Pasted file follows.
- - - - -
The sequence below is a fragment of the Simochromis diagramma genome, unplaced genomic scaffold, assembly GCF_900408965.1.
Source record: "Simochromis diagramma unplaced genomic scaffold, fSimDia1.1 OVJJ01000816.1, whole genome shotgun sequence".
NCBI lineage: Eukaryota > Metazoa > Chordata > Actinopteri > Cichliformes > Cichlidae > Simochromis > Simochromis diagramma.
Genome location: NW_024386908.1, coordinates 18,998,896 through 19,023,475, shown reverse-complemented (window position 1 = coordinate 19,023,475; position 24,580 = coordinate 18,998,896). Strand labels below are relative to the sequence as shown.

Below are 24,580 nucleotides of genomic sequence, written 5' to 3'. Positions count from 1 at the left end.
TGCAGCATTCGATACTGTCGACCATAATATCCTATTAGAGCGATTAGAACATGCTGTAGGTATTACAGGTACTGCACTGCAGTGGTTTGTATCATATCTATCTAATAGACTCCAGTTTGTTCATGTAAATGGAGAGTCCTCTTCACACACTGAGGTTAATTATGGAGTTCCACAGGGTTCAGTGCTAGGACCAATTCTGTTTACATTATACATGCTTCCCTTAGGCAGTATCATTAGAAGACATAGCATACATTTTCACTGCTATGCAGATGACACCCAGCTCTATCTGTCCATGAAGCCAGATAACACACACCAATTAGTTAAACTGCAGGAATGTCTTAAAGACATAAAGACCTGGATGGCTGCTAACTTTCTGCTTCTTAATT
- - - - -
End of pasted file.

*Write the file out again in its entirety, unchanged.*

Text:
The sequence below is a fragment of the Simochromis diagramma genome, unplaced genomic scaffold, assembly GCF_900408965.1.
Source record: "Simochromis diagramma unplaced genomic scaffold, fSimDia1.1 OVJJ01000816.1, whole genome shotgun sequence".
NCBI lineage: Eukaryota > Metazoa > Chordata > Actinopteri > Cichliformes > Cichlidae > Simochromis > Simochromis diagramma.
Genome location: NW_024386908.1, coordinates 18,998,896 through 19,023,475, shown reverse-complemented (window position 1 = coordinate 19,023,475; position 24,580 = coordinate 18,998,896). Strand labels below are relative to the sequence as shown.

Below are 24,580 nucleotides of genomic sequence, written 5' to 3'. Positions count from 1 at the left end.
TGCAGCATTCGATACTGTCGACCATAATATCCTATTAGAGCGATTAGAACATGCTGTAGGTATTACAGGTACTGCACTGCAGTGGTTTGTATCATATCTATCTAATAGACTCCAGTTTGTTCATGTAAATGGAGAGTCCTCTTCACACACTGAGGTTAATTATGGAGTTCCACAGGGTTCAGTGCTAGGACCAATTCTGTTTACATTATACATGCTTCCCTTAGGCAGTATCATTAGAAGACATAGCATACATTTTCACTGCTATGCAGATGACACCCAGCTCTATCTGTCCATGAAGCCAGATAACACACACCAATTAGTTAAACTGCAGGAATGTCTTAAAGACATAAAGACCTGGATGGCTGCTAACTTTCTGCTTCTTAATT